Medicare Excludes Procedures in Ambulatory Surgical Centers from Reimbursement
August 6, 2014
Ambulatory Surgical Centers (ASCs) are outpatient facilities. They are identical to hospitals, in terms of their available equipment and staff, and they have similar patient outcomes (with fewer infections).
Yet, ASCs are much less expensive, explains Brittany La Couture of the American Action Forum, because they are not subject to the same types of administrative requirements that hospitals are. In fact, ASCs tend to be 75 percent cheaper than hospitals. Because of this, private insurers encourage enrollees to use ASCs.
Medicare, on the other hand, lists 1,700 different procedures that the program requires to be performed in a hospital, rather than an outpatient facility, in order to qualify for Medicare reimbursement. Many of these procedures, La Couture explains, are procedures that are regularly performed in ASCs and should not be limited to inpatient settings. For example, total knee replacements are on the list, yet they are regularly performed in ASCs and for significantly less money than those performed in hospitals. Were a patient privately insured, he could seek treatment in an ASC.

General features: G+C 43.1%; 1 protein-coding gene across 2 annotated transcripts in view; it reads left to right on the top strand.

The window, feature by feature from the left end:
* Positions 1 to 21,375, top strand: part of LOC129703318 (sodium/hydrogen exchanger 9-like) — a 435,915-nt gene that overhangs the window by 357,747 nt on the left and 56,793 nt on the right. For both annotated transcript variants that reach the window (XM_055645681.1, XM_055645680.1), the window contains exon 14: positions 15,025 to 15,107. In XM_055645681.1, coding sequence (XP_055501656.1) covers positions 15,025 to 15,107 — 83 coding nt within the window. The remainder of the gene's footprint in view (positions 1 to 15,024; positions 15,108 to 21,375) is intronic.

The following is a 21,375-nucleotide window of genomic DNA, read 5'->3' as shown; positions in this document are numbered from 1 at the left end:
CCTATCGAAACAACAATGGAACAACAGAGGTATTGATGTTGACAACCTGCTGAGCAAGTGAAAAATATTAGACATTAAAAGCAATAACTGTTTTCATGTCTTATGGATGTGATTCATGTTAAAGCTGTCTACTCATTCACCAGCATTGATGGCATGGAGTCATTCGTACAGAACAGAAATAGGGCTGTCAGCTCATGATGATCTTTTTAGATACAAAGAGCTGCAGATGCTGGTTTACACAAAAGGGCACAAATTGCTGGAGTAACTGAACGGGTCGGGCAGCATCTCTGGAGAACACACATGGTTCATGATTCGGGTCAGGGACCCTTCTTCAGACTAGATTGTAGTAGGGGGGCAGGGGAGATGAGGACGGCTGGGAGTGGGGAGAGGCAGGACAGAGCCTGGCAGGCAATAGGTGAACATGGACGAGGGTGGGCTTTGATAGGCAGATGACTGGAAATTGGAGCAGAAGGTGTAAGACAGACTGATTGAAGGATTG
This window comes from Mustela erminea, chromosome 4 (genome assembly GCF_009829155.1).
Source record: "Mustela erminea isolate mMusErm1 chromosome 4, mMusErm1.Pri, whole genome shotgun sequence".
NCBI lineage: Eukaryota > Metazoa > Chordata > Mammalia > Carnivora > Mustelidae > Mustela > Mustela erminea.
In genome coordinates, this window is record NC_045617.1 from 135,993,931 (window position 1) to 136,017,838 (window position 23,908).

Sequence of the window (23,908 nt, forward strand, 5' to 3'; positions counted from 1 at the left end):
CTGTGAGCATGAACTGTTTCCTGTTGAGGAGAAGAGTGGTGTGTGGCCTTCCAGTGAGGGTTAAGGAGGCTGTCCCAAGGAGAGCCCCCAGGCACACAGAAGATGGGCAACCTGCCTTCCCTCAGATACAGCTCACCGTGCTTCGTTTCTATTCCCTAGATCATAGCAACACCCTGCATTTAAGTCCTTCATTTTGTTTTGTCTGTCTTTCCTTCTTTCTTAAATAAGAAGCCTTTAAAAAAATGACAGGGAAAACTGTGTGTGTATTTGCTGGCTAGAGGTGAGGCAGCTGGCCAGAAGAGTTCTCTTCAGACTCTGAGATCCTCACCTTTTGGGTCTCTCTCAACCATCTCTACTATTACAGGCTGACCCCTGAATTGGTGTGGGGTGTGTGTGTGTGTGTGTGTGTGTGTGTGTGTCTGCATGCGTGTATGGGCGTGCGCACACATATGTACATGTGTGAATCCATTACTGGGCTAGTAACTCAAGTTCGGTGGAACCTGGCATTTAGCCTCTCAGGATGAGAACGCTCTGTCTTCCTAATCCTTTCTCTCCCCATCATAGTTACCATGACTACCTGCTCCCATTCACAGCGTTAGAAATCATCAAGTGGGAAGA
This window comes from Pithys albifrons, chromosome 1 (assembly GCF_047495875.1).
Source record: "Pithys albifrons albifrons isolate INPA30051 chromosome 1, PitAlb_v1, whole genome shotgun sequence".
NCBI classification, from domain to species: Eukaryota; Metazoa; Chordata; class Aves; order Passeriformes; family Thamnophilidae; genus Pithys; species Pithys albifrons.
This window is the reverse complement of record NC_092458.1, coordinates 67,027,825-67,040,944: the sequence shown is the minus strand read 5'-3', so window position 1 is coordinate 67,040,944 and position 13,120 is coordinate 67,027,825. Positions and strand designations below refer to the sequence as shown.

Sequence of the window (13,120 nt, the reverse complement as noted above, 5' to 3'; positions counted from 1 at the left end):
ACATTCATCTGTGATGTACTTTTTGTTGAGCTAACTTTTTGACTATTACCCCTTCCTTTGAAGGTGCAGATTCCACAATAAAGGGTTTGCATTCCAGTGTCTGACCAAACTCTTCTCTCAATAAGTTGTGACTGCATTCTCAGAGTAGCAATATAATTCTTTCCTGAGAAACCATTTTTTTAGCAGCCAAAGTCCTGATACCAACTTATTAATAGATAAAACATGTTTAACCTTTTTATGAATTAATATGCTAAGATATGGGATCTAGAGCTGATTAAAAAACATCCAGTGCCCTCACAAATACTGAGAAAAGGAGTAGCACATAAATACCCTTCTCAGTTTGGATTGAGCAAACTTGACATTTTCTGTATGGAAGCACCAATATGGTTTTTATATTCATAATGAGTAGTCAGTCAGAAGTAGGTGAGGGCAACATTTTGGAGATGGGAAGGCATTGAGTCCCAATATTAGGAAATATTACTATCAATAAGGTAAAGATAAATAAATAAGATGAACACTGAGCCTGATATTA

Additionally, for ASC procedures that Medicare does reimburse, Medicare reimburses them at lower rates than it reimburses hospitals:
- ASCs receive 56 percent of what hospitals would receive for performing an identical procedure.
- Medicare uses different measures to calculate inflation when looking at hospitals and ASCs, leaving hospitals to receive inflation increases that are 300 percent higher than ASCs.
The Surgery Center of Oklahoma is an exceptionally successful ASC. The outpatient facility is transparent in its pricing, which is significantly less than prices charged elsewhere. For example, a $40,000 hip replacement (the price charged by most American hospitals) costs just $19,400 at the Surgery Center of Oklahoma.
Source: Brittany La Couture, "Ambulatory Surgical Centers and Medicare," American Action Forum, August 5, 2014.
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